Buddhism originated in the 6th century B.C.E. in India, spread south to Sri Lanka, Southeast Asia, Java, and Sumatra, and north to the Himalayan region, China, Korea, Japan, and Tibet. Beginning in the 19th century, Buddhist teachings were carried to Europe and the Americas as well as parts of Africa and Australia. Unlike most of the world’s other great traditions, Buddhism is not based on any conception of a Supreme Being or Godhead. Rather than depending on God’s help to deliver us from evil and suffering (which is one view of theistic, or God-based, religions) Buddhism teaches reliance on human effort to relieve suffering. The Buddha is considered to be a historical figure, a human being who achieved great enlightenment, but not divine.
Although the Buddha taught no reliance on a Supreme Being, he nonetheless accepted much of the existing worldview of ancient India, with its panoply of gods and demons. In Buddhist artwork and scriptures, the Buddha is sometimes portrayed as preaching to or interacting with various deities. And many Buddhists venerate the historical Buddha almost like a god, while revering other earthly and celestial beings who have reached enlightenment in a manner similar to the way Westerners or Hindus worship God. How are we to understand this apparent contradiction?
Perhaps we can begin by noting that modern Buddhists practice their faith in different ways, as do Jews and Christians. For example, a fundamentalist Southern Baptist, who believes in the literal truth of every word of the Bible, and a Unitarian Universalist, who takes the scripture as largely metaphorical, are both Christians. For many Asian Buddhists, elements of the supernatural surround and suffuse their religion, partly the result of Buddhism’s having for so many centuries existed alongside the folk religions of India and China, which are resplendent with gods and goddesses, demons and ghosts and all manner of supernatural happenings. Other Buddhists, particularly Western converts to Zen, choose to follow teachers who stress the nontheistic core of Buddhism, with its reliance on personal effort to achieve self-realization. Still others interpret the teachings regarding celestial beings, demons, paradises and hells, especially as taught by Tibetan Buddhists, as metaphors for various psychological and spiritual states, images that help them in their practice but that they do not need to take literally.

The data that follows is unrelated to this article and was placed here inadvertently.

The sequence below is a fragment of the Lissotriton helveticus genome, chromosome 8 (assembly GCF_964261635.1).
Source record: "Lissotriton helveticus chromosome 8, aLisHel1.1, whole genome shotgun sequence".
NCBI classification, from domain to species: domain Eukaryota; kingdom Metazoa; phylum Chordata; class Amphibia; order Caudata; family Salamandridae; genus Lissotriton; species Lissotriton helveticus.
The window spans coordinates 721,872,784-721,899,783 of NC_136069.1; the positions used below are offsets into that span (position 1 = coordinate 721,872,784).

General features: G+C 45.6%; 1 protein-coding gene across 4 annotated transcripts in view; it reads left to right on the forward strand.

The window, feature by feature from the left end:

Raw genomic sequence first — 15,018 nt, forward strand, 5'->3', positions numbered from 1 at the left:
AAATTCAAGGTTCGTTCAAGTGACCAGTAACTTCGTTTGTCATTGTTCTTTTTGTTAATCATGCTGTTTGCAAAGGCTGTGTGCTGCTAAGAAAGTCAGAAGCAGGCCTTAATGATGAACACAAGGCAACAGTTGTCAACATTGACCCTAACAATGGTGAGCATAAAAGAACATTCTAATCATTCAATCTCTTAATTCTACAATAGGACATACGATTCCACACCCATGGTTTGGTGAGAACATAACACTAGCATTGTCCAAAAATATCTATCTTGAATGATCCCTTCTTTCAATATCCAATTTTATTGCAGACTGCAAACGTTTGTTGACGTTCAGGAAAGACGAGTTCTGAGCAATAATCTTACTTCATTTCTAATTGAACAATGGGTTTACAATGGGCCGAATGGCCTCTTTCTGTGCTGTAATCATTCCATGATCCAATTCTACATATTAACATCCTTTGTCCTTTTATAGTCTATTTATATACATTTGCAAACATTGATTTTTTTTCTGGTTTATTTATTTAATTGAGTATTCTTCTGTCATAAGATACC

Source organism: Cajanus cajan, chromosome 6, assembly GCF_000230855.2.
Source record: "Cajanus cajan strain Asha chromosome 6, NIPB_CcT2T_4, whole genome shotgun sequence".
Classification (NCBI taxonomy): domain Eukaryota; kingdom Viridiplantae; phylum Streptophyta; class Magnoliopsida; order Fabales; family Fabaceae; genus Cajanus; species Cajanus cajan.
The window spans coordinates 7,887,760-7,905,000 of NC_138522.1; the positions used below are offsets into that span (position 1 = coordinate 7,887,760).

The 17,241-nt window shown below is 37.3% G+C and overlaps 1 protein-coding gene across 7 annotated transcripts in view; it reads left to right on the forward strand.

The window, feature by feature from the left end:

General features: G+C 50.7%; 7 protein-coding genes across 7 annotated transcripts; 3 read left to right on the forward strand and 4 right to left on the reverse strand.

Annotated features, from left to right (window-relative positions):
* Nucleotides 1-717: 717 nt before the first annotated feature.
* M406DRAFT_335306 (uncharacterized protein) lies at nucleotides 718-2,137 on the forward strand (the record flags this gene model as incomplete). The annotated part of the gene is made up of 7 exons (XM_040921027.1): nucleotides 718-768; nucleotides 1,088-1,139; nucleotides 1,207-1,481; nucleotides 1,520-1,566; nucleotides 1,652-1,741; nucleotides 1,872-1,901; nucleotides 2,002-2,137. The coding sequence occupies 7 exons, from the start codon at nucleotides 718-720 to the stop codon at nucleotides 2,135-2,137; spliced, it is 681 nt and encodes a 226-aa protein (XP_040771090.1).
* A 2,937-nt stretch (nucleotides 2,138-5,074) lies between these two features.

The Buddha also seemed to accept the prevailing Hindu beliefs in reincarnation and karma found in the Upanishads, although he altered the concepts as he incorporated them into his own philosophy. And so he didn’t essentially question the Hindu vision of samsara, the Wheel of Existences with its continuous cycle of rebirth over thousands of lifetimes. In fact, according to some scholars, the Buddha held a view of the gods similar to that of the Greeks, feeling that the gods suffered from the same frailties and failings as humanity, and that their state was actually inferior to that of humans because only in a human lifetime can one achieve enlightenment.